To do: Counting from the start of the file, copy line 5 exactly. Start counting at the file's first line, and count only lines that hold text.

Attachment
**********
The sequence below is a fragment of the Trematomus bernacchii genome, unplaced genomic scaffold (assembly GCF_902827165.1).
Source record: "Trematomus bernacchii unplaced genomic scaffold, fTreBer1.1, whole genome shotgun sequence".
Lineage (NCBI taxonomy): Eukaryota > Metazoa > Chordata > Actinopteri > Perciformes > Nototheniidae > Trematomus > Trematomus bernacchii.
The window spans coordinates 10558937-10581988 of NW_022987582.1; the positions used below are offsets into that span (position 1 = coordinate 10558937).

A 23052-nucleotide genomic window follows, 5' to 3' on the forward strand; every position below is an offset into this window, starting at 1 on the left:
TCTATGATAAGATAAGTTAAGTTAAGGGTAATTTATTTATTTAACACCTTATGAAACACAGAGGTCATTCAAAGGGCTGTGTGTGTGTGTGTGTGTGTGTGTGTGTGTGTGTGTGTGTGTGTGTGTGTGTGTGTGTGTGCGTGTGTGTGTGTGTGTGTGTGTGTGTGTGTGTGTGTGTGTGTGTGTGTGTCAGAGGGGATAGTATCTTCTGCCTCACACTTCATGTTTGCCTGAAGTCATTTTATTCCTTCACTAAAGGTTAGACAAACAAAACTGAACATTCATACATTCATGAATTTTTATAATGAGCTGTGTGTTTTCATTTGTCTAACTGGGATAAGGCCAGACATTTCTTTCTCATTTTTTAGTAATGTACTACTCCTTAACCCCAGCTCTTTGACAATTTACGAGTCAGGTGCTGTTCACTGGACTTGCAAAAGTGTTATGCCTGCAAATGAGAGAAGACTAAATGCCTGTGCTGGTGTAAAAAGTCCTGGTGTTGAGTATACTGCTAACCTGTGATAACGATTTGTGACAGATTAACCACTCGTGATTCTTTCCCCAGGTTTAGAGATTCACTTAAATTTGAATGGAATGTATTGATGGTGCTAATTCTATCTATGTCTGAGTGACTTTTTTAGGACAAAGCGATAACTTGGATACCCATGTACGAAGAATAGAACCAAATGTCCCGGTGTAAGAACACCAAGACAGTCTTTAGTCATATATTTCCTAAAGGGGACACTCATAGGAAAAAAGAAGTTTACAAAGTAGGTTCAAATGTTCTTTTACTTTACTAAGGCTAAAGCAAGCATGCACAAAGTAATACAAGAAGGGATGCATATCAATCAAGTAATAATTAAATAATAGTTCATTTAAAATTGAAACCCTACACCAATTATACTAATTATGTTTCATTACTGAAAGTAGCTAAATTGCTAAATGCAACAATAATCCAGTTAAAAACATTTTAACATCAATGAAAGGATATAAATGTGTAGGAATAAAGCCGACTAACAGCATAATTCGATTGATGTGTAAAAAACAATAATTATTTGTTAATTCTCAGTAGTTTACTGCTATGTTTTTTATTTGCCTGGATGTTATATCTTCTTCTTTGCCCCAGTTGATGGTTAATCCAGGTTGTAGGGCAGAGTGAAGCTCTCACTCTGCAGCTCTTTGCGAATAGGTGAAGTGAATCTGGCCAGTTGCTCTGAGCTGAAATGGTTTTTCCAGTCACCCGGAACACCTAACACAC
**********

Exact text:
A 23052-nucleotide genomic window follows, 5' to 3' on the forward strand; every position below is an offset into this window, starting at 1 on the left: